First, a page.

10. Congratulations on getting a second job. All the best with teaching this fall. I hope it goes really well!
  11. I'm taking a graduate course in statistics this fall toward my graduate degree in program evaluation. It will be on-line, though there is supposed to be a live class each week, which I'm happy about. I've been doing a lot of review this summer so I'll be up to speed with stats. I haven't taken a stats class in about 25 years. The review is going really well. I'm feeling pretty confident about the course. I'm also volunteering to complete a program evaluation for a brain injury services agency. It's going very well. I'm just about ready for the data collection phase, my favourite part!
  12. Nope. I'm in California. Half of the hospitals (maybe more than half?) aren't letting students in this fall. It's all very tenuous.
  13. I reached the halfway mark in my math master's degree this summer! Technically, I have one more paper to write and then I'm there. I just have one class in Orton Gillingham instruction and my internship left for my Special Ed. program and am hoping to finish by January. Everything moved online in the spring and will be online for fall as well. I feel like my brain is still recovering from my summer classes. My next classes start the weekend of 9/25 so I have over a month. In-service starts on 8/24 for my district, so I basically have one week off before getting fully back into the swing of things. @sassenach are you in a location where cases are relatively low right now? I hope you're able to get through your clinicals too! Congrats on getting back on campus - I miss seeing my cohort in person!!
  14. How is the fall looking for you all? My nursing education is moving forward. I'm about to start semester 2 out of 4. We just got our clinical assignments yesterday and I'm thrilled that we actually have clinicals to go to. Hoping and praying that the hospitals stay open all semester. I'm currently working on finishing my clinical hours for the spring semester. We just had our skills check-off yesterday. My first time on campus since March. It was so great to see my classmates in person. I feel like I've processed all the stages of grief about losing the nursing school experience that I had planned for. At this point, I accept that everything may go to hell. All we can do is just keep swimming!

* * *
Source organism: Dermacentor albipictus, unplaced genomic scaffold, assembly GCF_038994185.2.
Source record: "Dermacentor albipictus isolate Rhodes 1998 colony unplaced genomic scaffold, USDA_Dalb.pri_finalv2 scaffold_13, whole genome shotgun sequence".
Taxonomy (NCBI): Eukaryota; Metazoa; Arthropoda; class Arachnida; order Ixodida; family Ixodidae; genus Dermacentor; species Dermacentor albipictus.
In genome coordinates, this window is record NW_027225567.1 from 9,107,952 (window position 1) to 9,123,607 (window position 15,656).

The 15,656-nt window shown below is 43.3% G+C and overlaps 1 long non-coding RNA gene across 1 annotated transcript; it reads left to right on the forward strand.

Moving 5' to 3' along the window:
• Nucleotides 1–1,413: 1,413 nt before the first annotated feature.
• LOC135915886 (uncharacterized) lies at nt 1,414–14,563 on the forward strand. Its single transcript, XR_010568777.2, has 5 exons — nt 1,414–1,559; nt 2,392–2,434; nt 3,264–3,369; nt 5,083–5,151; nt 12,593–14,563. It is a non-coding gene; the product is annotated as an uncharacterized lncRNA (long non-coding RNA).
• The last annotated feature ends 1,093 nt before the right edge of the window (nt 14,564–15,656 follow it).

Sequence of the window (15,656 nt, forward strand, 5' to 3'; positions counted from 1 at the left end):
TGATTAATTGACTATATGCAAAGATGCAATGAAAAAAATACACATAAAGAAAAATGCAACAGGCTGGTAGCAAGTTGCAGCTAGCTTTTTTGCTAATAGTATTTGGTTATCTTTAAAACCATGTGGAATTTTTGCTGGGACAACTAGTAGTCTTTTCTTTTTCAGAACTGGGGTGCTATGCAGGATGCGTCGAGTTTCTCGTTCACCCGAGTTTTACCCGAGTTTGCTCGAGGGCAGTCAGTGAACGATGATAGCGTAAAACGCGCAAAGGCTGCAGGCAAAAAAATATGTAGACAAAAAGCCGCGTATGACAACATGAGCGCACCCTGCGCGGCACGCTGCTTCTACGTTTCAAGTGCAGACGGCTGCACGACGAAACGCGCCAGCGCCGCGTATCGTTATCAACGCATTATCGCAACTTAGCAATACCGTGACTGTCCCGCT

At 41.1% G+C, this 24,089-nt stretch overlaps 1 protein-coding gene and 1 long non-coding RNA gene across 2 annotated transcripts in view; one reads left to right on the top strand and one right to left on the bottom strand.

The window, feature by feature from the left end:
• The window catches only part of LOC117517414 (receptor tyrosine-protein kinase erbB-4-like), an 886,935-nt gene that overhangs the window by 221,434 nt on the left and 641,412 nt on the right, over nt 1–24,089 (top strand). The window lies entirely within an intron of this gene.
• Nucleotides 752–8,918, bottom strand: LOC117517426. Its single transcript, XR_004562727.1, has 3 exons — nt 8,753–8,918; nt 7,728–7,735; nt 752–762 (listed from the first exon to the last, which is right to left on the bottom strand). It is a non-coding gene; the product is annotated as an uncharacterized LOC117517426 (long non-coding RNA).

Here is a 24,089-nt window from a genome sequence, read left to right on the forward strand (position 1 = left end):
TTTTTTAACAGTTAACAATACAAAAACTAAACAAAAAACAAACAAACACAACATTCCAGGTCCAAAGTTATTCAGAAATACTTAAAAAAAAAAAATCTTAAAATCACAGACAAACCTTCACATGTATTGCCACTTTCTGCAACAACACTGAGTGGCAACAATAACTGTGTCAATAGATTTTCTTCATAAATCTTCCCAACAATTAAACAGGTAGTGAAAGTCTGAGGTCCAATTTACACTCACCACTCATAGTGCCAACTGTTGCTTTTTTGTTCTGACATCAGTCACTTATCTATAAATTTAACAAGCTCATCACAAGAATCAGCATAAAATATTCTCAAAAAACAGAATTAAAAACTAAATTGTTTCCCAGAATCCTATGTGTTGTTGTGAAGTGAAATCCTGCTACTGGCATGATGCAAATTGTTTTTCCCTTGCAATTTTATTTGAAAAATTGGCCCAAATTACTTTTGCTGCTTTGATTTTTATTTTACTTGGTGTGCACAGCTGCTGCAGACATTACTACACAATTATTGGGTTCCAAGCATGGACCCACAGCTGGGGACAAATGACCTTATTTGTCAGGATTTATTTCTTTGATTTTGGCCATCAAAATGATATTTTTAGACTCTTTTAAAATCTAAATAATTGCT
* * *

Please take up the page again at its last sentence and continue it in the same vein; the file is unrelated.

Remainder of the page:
15. Since I posted this I added a second job. I will now be teaching 6 hours at the local state U in addition to 7 hours at the CC. Both schools offered me another class beyond that, but I had already committed to both, and teaching 19 hours sounded crazy, so I just held on to my original 13 hour commitment. All my classes are still officially seated, but for all but one, they are either supposed to be hybrid or I have permission to make them hybrid, reducing the number of students in the classroom at a time and replacing some class meetings with Zoom meetings.
  16. They are scheduled for in-person in the fall. Having experienced taking classes online in an emergency last semester, I will design them to be easy to move online at any point. I would be surprised if it doesn't happen at some point in the semester. All it would take is one person in the class testing positive an the whole class would be quarantined. 🤷‍♀️
  17. Congratulations! That's phenomenal. Enjoy the teaching. Will your classes be in-person or on-line? It's so inspiring to hear about these success stories. Thanks for sharing!
  18. I finished my MA in English Lit in May. I just got hired to teach classes at the local community college for fall which was my goal when I went back to school. Good luck to everyone who is still in progress!
  19. Not yet. The class ahead of us is just starting back at clinicals this week. There are several sites that are not yet taking students so they have had to scramble to get those students into other clinical sites. They hope to get us back in August. However, we just got permission to go back to the lab to practice scanning on each other again.
  20. Congratulations!!! That's wonderful. Are you able to complete your clinical hours through the Covid closures?